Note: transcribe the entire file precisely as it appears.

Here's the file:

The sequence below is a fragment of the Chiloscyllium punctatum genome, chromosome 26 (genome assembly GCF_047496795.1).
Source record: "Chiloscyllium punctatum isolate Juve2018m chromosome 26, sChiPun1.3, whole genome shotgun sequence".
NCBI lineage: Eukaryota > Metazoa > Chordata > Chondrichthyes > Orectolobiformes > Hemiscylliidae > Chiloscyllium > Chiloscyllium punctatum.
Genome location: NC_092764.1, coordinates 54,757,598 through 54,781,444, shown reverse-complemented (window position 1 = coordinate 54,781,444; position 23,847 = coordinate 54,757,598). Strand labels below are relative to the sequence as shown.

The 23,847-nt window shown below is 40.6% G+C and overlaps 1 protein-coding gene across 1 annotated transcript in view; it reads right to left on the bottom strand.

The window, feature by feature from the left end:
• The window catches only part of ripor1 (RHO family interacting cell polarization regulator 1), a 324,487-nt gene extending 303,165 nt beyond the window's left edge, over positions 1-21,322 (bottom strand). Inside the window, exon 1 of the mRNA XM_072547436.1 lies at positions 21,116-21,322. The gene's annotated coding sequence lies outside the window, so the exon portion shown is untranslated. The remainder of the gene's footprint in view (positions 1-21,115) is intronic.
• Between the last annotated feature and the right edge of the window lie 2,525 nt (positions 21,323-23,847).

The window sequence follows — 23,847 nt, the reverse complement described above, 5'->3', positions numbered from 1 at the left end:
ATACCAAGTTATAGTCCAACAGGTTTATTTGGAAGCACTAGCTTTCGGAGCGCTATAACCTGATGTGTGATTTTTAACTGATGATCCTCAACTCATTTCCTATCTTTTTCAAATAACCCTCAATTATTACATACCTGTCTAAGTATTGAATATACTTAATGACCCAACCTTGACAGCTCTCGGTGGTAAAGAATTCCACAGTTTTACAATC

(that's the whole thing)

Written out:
The sequence below is a fragment of the Chiloscyllium punctatum genome, chromosome 26 (genome assembly GCF_047496795.1).
Source record: "Chiloscyllium punctatum isolate Juve2018m chromosome 26, sChiPun1.3, whole genome shotgun sequence".
NCBI lineage: Eukaryota > Metazoa > Chordata > Chondrichthyes > Orectolobiformes > Hemiscylliidae > Chiloscyllium > Chiloscyllium punctatum.
Genome location: NC_092764.1, coordinates 54,757,598 through 54,781,444, shown reverse-complemented (window position 1 = coordinate 54,781,444; position 23,847 = coordinate 54,757,598). Strand labels below are relative to the sequence as shown.

The 23,847-nt window shown below is 40.6% G+C and overlaps 1 protein-coding gene across 1 annotated transcript in view; it reads right to left on the bottom strand.

The window, feature by feature from the left end:
• The window catches only part of ripor1 (RHO family interacting cell polarization regulator 1), a 324,487-nt gene extending 303,165 nt beyond the window's left edge, over positions 1-21,322 (bottom strand). Inside the window, exon 1 of the mRNA XM_072547436.1 lies at positions 21,116-21,322. The gene's annotated coding sequence lies outside the window, so the exon portion shown is untranslated. The remainder of the gene's footprint in view (positions 1-21,115) is intronic.
• Between the last annotated feature and the right edge of the window lie 2,525 nt (positions 21,323-23,847).

The window sequence follows — 23,847 nt, the reverse complement described above, 5'->3', positions numbered from 1 at the left end:
ATACCAAGTTATAGTCCAACAGGTTTATTTGGAAGCACTAGCTTTCGGAGCGCTATAACCTGATGTGTGATTTTTAACTGATGATCCTCAACTCATTTCCTATCTTTTTCAAATAACCCTCAATTATTACATACCTGTCTAAGTATTGAATATACTTAATGACCCAACCTTGACAGCTCTCGGTGGTAAAGAATTCCACAGTTTTACAATC